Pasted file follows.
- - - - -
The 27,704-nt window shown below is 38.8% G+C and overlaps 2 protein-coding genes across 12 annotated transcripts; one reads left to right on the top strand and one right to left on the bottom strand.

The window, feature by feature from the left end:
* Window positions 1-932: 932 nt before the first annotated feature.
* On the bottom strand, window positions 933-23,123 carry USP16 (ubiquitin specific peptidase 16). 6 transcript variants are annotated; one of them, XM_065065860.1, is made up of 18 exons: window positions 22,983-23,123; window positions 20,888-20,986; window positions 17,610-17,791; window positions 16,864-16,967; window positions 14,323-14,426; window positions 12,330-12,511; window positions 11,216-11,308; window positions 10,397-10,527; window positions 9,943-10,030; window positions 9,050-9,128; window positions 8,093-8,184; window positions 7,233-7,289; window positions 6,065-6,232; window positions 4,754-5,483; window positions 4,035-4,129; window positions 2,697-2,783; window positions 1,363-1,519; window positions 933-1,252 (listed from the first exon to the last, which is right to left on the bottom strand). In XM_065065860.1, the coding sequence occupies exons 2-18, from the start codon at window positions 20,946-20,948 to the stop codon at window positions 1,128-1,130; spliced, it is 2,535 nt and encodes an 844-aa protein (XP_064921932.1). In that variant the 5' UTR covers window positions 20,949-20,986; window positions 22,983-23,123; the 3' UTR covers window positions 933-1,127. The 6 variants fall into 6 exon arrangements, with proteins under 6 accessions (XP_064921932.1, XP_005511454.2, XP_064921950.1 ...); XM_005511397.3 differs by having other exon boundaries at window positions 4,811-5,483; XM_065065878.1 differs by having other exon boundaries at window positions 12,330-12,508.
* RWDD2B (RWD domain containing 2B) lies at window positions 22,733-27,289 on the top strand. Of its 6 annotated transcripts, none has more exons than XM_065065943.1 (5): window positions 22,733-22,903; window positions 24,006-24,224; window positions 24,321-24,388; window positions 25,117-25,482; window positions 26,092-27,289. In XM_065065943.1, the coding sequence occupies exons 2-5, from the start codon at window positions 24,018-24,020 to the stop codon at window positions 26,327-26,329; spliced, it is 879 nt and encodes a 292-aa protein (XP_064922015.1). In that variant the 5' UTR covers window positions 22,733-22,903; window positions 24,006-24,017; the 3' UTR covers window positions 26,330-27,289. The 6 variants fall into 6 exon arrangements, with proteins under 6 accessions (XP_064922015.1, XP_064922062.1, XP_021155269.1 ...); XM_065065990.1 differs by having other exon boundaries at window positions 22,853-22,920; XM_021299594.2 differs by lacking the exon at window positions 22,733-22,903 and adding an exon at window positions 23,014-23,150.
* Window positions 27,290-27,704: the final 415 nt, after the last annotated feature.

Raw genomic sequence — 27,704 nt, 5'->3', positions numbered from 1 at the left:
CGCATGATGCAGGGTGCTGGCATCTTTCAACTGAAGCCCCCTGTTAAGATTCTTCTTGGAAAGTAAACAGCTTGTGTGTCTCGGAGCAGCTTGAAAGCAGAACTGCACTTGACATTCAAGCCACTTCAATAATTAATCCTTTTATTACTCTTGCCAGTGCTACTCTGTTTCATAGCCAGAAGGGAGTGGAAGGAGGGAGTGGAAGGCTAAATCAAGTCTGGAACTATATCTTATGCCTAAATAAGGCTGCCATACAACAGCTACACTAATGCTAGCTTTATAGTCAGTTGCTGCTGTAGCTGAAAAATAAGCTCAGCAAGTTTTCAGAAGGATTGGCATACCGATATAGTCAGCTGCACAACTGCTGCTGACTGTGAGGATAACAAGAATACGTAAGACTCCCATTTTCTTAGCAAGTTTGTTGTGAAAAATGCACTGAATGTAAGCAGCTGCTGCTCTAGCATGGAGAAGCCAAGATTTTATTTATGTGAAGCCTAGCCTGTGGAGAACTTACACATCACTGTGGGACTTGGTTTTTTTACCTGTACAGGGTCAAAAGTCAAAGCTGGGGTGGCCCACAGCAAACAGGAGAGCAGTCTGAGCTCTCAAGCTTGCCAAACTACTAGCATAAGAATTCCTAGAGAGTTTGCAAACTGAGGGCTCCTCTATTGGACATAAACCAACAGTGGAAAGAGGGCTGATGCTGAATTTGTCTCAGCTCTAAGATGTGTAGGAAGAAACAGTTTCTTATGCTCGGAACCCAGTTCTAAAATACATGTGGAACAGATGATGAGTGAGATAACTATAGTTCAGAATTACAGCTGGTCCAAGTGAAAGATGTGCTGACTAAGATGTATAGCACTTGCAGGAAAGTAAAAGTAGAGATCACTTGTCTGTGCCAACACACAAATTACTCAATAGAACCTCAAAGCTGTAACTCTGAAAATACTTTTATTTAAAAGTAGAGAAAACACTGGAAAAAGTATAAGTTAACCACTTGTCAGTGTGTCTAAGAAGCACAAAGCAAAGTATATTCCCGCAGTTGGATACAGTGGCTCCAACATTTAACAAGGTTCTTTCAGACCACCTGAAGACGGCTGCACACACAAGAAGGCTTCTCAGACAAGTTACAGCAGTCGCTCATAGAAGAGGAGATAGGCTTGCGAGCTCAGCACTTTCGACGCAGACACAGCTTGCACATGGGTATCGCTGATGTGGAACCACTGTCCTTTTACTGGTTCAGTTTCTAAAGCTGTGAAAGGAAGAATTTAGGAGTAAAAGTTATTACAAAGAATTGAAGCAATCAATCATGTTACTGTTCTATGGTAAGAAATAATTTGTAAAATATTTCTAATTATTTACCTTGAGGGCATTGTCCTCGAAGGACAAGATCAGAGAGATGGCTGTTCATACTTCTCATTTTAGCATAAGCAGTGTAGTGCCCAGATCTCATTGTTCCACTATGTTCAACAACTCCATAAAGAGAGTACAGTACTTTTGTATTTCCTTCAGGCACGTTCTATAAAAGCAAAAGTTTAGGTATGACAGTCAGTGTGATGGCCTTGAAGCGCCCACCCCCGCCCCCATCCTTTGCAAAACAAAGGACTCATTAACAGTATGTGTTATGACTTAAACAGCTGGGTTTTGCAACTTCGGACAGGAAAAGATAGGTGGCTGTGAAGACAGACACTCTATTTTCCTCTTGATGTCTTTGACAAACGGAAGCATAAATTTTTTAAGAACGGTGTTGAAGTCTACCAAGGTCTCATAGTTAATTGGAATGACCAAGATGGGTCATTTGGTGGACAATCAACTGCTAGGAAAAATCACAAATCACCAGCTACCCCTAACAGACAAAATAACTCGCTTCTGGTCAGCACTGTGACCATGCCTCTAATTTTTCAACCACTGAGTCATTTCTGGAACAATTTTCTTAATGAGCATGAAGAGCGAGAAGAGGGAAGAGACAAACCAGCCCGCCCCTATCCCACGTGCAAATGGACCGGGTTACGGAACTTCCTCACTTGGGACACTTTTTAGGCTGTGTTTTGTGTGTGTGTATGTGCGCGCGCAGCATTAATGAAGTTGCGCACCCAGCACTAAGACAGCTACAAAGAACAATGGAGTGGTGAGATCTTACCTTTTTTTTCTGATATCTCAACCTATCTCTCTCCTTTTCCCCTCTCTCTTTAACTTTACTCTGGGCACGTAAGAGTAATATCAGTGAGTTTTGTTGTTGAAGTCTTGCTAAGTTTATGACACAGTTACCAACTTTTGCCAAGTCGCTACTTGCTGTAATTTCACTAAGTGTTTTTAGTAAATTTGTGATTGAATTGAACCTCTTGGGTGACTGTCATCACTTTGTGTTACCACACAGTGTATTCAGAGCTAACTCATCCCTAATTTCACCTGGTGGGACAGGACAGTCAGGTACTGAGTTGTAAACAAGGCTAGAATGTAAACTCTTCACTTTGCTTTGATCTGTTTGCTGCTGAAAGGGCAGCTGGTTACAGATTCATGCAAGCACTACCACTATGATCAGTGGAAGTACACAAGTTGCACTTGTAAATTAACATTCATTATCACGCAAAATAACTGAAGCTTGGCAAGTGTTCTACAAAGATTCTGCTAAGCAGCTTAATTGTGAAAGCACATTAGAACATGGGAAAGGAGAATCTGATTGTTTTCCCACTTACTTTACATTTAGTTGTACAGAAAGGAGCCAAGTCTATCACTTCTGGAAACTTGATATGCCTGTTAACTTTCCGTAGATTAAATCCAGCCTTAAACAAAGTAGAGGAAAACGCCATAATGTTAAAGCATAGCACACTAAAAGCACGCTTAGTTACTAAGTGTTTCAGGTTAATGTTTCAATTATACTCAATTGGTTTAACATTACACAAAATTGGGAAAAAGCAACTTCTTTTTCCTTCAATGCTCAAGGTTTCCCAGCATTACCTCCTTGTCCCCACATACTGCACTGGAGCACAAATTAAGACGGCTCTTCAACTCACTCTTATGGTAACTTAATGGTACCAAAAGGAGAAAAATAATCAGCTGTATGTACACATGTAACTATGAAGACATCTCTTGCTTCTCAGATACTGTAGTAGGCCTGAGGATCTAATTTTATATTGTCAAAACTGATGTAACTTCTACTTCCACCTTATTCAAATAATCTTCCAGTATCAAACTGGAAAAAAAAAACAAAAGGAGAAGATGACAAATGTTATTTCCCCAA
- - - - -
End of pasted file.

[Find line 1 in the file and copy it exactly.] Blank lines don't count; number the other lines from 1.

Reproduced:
The 27,704-nt window shown below is 38.8% G+C and overlaps 2 protein-coding genes across 12 annotated transcripts; one reads left to right on the top strand and one right to left on the bottom strand.